Russia and India: In the common interest no matter what

Indian Prime Minister Narendra Modi will soon visit Russia. The upcoming trip will be Modi's first to the country since 2019 and comes less than a month after he was re-elected as prime minister.

Indian Prime Minister Narendra Modi will soon visit Russia. The upcoming trip will be Modi’s first to the country since 2019 and comes less than a month after he was re-elected as prime minister during a weekslong vote. Modi last met Russian President Vladimir Putin on the sidelines of the Shanghai Cooperation Organization summit in Uzbekistan in 2022. The visit is also notable because Modi recently won a fairly convincing victory in India’s regular elections, as the author of these lines previously wrote for Modern Diplomacy. The sides note that there are no off-limits topics for Narendra Modi’s upcoming talks with Vladimir Putin. We can expect a deepening of economic, political, and military-technical ties. Discussions on expanding cooperation in Central Asia and Afghanistan will also be an important topic.

India’s ties with Russia date back to the Cold War and remain strong despite repeated sanctions against Moscow by Western governments. New Delhi repeatedly refrained from voting to condemn Russia at the UN and avoided public criticism of Moscow. At the same time, India’s ties with the United States have grown stronger amid general concerns about China’s assertiveness. Modi met with US President Joe Biden during a state visit to Washington in 2023, which further strengthened their partnership in defense, trade, and technology. India is a member with the United States, Japan, and Australia, of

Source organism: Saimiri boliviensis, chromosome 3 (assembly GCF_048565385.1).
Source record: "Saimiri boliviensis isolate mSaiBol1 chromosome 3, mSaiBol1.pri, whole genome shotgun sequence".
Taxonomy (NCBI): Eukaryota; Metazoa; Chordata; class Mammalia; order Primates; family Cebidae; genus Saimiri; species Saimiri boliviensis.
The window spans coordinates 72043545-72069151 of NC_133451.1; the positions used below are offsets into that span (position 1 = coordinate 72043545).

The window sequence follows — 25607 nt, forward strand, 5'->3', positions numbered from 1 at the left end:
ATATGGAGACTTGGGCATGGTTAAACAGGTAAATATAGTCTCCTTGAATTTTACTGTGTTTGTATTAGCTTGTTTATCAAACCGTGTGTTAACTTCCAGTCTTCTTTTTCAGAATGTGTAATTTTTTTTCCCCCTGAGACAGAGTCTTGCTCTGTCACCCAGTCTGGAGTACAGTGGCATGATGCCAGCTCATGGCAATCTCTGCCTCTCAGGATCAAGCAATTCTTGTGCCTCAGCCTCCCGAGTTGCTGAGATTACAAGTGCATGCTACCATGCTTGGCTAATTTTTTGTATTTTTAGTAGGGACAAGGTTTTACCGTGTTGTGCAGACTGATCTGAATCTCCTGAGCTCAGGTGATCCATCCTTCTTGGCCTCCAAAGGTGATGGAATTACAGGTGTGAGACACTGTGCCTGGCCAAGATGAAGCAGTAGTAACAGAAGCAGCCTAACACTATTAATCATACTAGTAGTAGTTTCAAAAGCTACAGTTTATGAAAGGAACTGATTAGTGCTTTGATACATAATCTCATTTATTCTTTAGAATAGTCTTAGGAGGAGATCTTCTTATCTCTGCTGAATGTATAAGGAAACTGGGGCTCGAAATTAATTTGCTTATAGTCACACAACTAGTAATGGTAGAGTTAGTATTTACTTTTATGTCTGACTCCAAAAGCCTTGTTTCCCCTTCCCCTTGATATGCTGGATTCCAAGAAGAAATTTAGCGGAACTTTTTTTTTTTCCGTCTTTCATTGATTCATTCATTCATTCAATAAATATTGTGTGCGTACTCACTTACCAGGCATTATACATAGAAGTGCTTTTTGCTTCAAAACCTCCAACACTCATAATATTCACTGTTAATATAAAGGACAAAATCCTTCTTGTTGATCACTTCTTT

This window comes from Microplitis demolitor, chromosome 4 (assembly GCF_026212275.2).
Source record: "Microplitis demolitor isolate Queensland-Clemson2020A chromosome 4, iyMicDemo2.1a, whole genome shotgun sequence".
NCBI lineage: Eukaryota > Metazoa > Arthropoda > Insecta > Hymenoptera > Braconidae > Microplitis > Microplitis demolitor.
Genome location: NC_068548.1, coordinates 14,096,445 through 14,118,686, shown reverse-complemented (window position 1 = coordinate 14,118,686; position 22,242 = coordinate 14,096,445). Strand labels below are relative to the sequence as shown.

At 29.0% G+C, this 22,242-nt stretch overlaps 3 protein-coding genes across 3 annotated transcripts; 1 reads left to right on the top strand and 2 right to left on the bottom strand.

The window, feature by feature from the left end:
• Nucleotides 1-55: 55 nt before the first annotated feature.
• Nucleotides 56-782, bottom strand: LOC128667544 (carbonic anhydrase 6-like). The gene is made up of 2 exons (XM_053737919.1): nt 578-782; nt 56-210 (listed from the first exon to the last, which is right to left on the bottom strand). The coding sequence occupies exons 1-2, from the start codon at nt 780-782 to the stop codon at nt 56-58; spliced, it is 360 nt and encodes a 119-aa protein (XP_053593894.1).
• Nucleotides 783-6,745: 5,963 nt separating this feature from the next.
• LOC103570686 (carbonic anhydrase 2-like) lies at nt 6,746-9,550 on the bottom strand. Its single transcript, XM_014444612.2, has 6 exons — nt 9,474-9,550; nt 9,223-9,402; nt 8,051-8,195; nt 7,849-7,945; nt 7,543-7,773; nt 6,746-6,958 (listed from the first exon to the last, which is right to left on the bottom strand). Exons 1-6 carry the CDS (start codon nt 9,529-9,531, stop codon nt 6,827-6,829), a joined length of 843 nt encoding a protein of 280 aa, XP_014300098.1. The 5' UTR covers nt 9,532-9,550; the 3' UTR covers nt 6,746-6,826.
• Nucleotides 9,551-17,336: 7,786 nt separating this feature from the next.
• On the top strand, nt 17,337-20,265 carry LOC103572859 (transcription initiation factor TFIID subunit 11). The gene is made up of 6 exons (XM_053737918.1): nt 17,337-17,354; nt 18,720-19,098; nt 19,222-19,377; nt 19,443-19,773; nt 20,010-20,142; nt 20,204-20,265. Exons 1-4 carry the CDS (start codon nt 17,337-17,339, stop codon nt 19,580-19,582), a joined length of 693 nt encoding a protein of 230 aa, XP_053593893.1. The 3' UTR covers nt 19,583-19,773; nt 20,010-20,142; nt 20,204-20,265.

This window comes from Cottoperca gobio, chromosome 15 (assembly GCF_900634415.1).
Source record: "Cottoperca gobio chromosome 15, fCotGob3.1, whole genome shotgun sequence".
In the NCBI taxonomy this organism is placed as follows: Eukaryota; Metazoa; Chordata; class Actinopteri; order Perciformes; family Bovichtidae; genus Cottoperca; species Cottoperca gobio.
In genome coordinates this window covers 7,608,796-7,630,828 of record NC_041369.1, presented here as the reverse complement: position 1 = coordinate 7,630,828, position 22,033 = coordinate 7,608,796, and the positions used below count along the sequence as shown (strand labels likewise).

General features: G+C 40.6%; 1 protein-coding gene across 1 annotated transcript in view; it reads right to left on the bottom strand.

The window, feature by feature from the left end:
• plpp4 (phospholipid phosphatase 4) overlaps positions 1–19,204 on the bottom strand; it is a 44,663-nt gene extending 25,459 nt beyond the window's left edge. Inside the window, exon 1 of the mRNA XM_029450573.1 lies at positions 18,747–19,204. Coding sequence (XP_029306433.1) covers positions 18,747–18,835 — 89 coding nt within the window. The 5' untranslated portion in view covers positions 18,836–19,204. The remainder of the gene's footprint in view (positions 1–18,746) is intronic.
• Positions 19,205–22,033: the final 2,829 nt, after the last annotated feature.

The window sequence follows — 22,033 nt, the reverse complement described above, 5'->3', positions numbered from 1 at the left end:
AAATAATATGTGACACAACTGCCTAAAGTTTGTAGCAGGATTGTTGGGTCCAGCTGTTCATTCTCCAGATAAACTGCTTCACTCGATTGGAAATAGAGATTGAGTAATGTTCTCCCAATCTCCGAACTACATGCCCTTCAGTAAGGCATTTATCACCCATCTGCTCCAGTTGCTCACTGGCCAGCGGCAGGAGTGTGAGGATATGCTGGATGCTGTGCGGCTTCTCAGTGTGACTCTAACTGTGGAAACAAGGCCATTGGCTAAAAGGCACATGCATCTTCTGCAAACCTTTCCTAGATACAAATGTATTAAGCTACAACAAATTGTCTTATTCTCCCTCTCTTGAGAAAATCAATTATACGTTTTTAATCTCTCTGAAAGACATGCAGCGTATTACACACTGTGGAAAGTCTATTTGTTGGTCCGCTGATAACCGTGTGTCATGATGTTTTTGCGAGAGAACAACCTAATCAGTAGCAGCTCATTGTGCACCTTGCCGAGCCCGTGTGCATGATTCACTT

the Quadrilateral Security Dialogue, commonly known as the Quad. But the biggest democracy also takes place at the table of two Moscow-friendly groupings – the SCO and the BRICS, which includes Russia and China.

Of particular importance to the ties is the historical independence of Russia and India in foreign policy, which is a rarity in the current transit and a system of international relations that is bursting at the seams. The loss of independence in the foreign policy of one of the countries may be the least likely cause of a decline in trust. However, given the current development paths of the two countries, this is unlikely to happen shortly. We are dealing with quite powerful players in international affairs, and they cannot be allowed to become dependent on today’s superpowers. Moreover, regardless of the scenarios and scale of the U.S.-China confrontation, Russian-Indian ties could become a force stabilizing Eurasia and, potentially, the international system as a whole.

Russian-Indian contacts go back to the 17th century, and over the years we have seen these relations expand. The Soviet Union and India established diplomatic relations in 1947. After the dissolution of the USSR, more than 250 bilateral treaties were signed between the new Russia and India, including the Treaty of Friendship and Cooperation, signed on 28 January 1993, and the cornerstone of the partnership is the Declaration on Strategic Partnership between India and Russia, signed during President Vladimir Putin’s state visit to India in October 2000. Bilateral engagement can be described as a strategic partnership, and observers later began to use this term privileged to the situation.